March 21, 2017

Needle Exchanges: Approved By NCGA, But Scrutinized By W-S City Council?

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If you haven’t read much about Winston’s needle exchange collective, now is a good time to catch-up on the subject. Perhaps your ignorance is attributable to the Winston-Salem Journal‘s failure to adequately cover the topic. While our local paper of record has snoozed, Triad City Beat has given Winston’s needle exchange extensive coverage.

On March 1, Jonathan Michel wrote an in-depth article on The Twin City Harm Reduction Collective, a needle exchange program founded by Colin Miller and Erica Mishoe. TCB’s Jordan Green has written two follow-up pieces (1+2) on the Public Safety Committee’s suggestion at Monday’s meeting, that the location of needle exchanges should be regulated by the city. Councilman John Larson in particular has concerns with needle exchanges being allowed to operate in residential neighborhoods.

Councilman Larson appears to be over thinking the issue, his fears are unfounded. Needle exchanges are a public health issue, not a public safety issue. Opioid addiction continues to be a serious problem in our community. Ignoring the problem and adopting a “not in my neighborhood” approach to needle exchanges won’t do anything to address the issue. It will only make things worse.

Colin Miller, speaking before the Public Safety Committee Monday night refuted Larson’s objections. He made a strong case for the services that his needle exchange is providing the community. In just a few months, the work that Miller and Mishoe have done has already helped many addicts in our community. You can listen to Miller’s statements at the 15:10 and 23:15 minute marks. It’s clear that Mr. Miller knows far more about needle exchanges than any of the council members on the Public Safety Committee.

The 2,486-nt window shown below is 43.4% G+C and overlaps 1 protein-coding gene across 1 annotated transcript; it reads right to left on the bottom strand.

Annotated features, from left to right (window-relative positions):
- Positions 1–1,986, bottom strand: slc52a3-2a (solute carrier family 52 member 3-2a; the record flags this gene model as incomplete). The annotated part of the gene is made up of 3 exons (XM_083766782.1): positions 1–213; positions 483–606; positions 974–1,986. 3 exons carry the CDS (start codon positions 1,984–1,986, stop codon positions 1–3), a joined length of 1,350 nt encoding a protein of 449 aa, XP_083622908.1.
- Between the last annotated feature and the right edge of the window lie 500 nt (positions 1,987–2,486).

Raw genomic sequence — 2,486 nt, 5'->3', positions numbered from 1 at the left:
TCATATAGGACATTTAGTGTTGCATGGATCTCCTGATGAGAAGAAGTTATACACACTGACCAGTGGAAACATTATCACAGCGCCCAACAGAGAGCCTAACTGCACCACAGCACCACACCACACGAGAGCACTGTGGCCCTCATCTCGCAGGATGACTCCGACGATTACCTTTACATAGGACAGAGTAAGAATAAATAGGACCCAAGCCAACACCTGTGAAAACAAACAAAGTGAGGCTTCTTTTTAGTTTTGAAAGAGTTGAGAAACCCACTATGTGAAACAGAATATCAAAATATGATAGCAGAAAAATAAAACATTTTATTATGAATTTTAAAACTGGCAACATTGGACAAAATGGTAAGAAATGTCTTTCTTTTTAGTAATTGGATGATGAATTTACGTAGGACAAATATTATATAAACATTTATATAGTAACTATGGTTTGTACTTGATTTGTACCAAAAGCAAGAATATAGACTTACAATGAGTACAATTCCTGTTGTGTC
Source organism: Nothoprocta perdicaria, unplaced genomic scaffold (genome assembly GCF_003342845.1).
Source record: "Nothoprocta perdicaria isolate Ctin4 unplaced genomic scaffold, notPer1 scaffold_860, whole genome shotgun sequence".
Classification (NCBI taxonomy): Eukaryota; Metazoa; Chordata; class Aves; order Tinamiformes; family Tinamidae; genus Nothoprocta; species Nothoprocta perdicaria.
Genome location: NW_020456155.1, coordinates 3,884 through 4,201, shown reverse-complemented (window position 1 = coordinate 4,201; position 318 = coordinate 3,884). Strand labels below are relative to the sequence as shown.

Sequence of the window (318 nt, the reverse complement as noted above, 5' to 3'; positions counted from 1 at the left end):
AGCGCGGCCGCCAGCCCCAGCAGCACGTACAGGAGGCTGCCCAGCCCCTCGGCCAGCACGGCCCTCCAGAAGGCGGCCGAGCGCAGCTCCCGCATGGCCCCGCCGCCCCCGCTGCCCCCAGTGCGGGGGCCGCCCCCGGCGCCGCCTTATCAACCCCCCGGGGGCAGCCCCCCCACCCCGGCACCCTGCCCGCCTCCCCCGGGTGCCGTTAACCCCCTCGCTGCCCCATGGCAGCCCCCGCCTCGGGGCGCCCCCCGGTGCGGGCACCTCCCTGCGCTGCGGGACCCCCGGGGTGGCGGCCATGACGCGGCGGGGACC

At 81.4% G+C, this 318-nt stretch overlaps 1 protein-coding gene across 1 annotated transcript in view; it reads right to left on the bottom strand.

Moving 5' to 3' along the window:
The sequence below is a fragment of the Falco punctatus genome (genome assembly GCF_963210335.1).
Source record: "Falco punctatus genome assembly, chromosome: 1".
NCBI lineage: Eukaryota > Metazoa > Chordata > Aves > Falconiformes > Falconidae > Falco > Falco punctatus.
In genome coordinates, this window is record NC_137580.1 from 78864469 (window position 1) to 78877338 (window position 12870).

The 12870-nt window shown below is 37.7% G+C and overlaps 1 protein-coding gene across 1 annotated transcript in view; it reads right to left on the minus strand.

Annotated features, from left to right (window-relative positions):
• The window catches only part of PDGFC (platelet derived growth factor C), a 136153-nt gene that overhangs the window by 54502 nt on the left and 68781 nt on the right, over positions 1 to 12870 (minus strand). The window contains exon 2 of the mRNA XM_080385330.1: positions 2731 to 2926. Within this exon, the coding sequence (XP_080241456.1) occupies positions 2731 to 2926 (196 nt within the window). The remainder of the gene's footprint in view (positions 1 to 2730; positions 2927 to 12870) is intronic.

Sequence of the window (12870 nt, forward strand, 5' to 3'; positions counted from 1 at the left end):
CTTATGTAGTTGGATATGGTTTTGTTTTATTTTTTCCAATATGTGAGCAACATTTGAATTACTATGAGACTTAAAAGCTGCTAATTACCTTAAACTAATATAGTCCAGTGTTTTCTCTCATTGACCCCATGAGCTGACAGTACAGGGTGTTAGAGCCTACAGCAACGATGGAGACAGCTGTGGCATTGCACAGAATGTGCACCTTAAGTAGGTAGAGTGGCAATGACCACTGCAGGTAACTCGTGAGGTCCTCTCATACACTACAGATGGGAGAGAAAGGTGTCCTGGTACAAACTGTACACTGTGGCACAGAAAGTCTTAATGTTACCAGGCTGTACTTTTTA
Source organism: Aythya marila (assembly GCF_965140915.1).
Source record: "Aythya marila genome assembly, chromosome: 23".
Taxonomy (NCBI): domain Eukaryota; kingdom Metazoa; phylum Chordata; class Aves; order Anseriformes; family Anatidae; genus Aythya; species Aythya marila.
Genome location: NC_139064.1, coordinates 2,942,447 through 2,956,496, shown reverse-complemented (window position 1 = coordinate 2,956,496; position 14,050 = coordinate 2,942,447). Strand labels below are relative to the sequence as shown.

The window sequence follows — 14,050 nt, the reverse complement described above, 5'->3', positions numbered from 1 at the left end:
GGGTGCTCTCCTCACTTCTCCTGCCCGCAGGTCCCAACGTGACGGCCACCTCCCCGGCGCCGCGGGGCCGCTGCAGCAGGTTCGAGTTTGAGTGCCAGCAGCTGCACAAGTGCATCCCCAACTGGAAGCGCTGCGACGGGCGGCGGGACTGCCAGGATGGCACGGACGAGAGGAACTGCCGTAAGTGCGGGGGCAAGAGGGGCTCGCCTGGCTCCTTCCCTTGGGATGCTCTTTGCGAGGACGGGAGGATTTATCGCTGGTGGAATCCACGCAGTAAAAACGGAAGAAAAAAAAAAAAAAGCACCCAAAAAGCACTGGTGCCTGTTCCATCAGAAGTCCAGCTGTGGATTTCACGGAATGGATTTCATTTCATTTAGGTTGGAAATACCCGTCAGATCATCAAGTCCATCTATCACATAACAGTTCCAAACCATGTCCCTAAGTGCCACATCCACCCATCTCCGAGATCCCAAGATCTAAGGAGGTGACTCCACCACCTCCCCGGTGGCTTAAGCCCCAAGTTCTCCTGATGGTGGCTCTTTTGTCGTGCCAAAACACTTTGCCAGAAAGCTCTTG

If the city council were to push The Twin City Harm Reduction Collective out of the West Salem neighborhood they would in all likelihood be closing Winston’s only needle exchange. When North Carolina legalized needle exchanges last year, they forbid needle exchanges from receiving any government funding. That makes locating a needle exchange in a non-residential area financially unfeasible.

Winston’s first and only needle exchange provides clean needles to addicts as well as information on drug treatment and other services. In addition to reducing the spread of AIDS and Hepatitis C, as well as reducing accidental needle-sticking among first responders, the Twin City Harm Reduction Collective is step one towards humanizing the treatment of drug addiction here in Winston.

The collective has been operating out of Green Street Methodist since early December of last year. In just a short time their work has helped many addicts without endangering the residents of West Salem. The needle exchange complements Green Street’s other charitable programs; health screenings, clothing closet, food pantry, etc. Some of the folks who have gotten food or clothes from Green Street over the years have in all likelihood been intravenous drug users. Neighbors in West Salem haven’t complained about giving away food or cloths to the poor.

But when local activists volunteered their time to give clean needles to addicts, a vocal minority of the neighborhood erupts in hysteria. Though I have no evidence, I wouldn’t be surprised if the fear of a nearby needle exchange were coming from the Bible-thumpers down the street at Piedmont Bible College and Salem Baptist. Those conservatives love meddling in the affairs of others.

The Winston-Salem City Council shouldn’t listen to a vocal minority on this topic. Drug addiction is a serious problem in our community. Needle exchanges provide a cheap, but important service to addicts and save taxpayers in the long run. Needle exchanges are regulated by the state. No further local regulation is required at this time.

Needle exchange legislation was passed by our state’s GOP-dominated General Assembly in July of last year. If even the Republicans in Raleigh can see that needle exchanges aren’t a threat to the public, why is Councilman Larson so worried by the presence of a needle exchange in his ward?

 

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